Humbug are truely a find and must now be considered as one of this city’s real performers. No less than five different groups of people asked me who they were with much nodding and grinning.

Squidfinger suffered at the hand of a dodgy sound mix, their usual heartbeat-arresting bass lines swallowed up in the mash of loud guitar noise. The disco thing is pretty dull without that full-on bass propulsion, but Squidfinger’s adoring fans, especially femme fans, threw their bodies about anyway as the sun set and turned Chris Carpenter’s mirror boots into blazing orange beacons. It was like New Year’s Eve, 1976.

Beaverloop also grabbed the crowd by the neck and gave it a good shake, the outdoor option being a fantastic change from the hot, indoor crush in front of Mother Star. Actually, it was the neat jazz groove of Scratch N Sniff that eventually pulled me back inside, their excellent, subtle muzak getting a little wiggle from the crowd while the Beaverloopians sent the outdoor moshpit silly.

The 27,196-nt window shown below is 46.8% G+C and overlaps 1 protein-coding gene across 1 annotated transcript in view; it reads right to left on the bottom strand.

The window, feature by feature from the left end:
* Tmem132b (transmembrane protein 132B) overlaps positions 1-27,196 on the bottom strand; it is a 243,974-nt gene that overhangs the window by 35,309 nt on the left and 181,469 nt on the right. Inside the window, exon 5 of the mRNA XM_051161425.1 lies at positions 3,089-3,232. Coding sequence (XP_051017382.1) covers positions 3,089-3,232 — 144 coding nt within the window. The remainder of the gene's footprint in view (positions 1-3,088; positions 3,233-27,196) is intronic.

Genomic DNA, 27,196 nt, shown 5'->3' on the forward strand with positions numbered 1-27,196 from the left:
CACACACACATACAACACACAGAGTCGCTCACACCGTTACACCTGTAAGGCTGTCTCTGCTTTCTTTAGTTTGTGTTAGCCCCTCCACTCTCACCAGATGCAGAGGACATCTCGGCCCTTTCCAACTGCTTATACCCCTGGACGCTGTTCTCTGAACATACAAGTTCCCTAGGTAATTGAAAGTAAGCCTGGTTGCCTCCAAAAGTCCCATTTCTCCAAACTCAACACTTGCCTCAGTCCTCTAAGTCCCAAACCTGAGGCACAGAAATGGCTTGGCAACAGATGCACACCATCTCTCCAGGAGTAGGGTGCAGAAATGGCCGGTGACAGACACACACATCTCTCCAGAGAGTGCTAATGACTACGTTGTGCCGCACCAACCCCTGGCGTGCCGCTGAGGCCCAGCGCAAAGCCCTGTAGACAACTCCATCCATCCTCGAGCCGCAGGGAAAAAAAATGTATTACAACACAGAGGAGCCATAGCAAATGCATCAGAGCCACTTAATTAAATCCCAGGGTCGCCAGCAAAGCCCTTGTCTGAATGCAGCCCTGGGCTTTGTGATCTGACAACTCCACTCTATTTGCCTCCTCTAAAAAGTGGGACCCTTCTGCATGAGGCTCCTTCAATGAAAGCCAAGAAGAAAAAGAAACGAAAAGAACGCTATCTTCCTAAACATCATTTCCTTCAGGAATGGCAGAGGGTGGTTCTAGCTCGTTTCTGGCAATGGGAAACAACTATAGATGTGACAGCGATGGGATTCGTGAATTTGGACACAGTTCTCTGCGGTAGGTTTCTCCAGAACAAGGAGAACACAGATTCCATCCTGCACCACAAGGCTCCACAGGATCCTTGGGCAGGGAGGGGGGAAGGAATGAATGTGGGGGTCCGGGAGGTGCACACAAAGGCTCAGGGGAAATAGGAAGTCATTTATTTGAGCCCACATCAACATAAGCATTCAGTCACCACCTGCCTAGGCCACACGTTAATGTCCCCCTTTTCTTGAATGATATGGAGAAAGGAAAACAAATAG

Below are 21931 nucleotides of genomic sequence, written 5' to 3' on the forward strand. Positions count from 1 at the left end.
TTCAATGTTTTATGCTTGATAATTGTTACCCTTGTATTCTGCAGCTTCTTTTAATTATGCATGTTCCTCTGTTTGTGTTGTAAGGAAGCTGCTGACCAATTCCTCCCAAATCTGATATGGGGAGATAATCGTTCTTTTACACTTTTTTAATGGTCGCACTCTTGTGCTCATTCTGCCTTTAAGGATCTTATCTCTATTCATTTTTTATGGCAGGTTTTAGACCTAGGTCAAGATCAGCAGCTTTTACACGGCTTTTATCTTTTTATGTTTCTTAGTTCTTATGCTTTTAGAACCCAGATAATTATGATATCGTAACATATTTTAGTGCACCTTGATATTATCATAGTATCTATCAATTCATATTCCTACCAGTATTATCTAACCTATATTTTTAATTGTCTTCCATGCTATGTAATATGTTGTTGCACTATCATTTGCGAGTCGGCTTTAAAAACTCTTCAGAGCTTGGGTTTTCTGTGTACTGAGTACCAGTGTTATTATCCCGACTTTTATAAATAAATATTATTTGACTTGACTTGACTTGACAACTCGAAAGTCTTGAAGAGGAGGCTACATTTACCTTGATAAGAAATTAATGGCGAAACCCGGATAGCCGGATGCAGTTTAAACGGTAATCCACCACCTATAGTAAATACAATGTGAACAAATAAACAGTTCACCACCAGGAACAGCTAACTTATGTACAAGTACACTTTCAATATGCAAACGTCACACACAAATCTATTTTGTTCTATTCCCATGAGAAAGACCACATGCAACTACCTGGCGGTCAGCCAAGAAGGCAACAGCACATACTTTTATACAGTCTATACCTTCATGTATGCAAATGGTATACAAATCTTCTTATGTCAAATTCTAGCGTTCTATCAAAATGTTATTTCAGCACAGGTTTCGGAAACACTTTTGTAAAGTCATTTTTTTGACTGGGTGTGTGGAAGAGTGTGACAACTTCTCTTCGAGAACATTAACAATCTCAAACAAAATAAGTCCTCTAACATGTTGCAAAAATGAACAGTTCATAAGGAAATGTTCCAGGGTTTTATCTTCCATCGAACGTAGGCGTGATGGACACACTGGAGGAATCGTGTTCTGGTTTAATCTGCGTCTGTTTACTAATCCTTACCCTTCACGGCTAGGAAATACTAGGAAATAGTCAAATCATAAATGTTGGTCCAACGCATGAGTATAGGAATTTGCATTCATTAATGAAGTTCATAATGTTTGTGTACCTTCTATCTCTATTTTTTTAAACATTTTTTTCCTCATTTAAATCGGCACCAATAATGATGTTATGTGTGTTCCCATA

Beaverloop’s Loon X-Wing – bass guitarist, spokesperson for a generation and silly hat wearer – was in fine form as usual, leading his pogoing minions from the front and blasting forth the musical agitpop of an age: the perfect soundtrack for the police helicopter with a big spotlight in the distant sky. Wow, it all sounds very Judge Dredd, doesn’t it?

With Book Of Funk bringing everyone back to the organic actuality of Fremantle, the outdoor crowd transformed into the earthy, tree-hugging folk that live there. Leopard skin waistcoats and harmonicas, ragga dance and enviro-speak, Book Of Funk are an acquired taste and a hell of a lot of locals have had a nibble. It’s that ability to dance in sandles which I still haven’t mastered …

The inside stage saw Perth power popsters The Chevelles and Header trade licks without skipping a beat, a match of the most melodious and complimentary kind. The Chevelles sound was harder and heavier, the guitars tuned to squeal, the harmonies lovely. Header, likewise, were like the antipodean Charlatans with frontboy Ian Freeman crooning and preening and shaking his bowl-cut hair. Header have some fine tricks and easily kept the crowd rabid for the Circus Murders loon-fest to follow.

Faces painted with silly masks, Fremantle’s nuttiest professors had everyone bouncing off the walls in another dexterous display of their own cabaret o’ thrash. With the room absolutely full to bursting and the shandies kicking in for a majority of the patronage, the big bubble burst around 2am. Much to my relief actually, I had forgotten the wonderment of space and quiet.

Adam Connors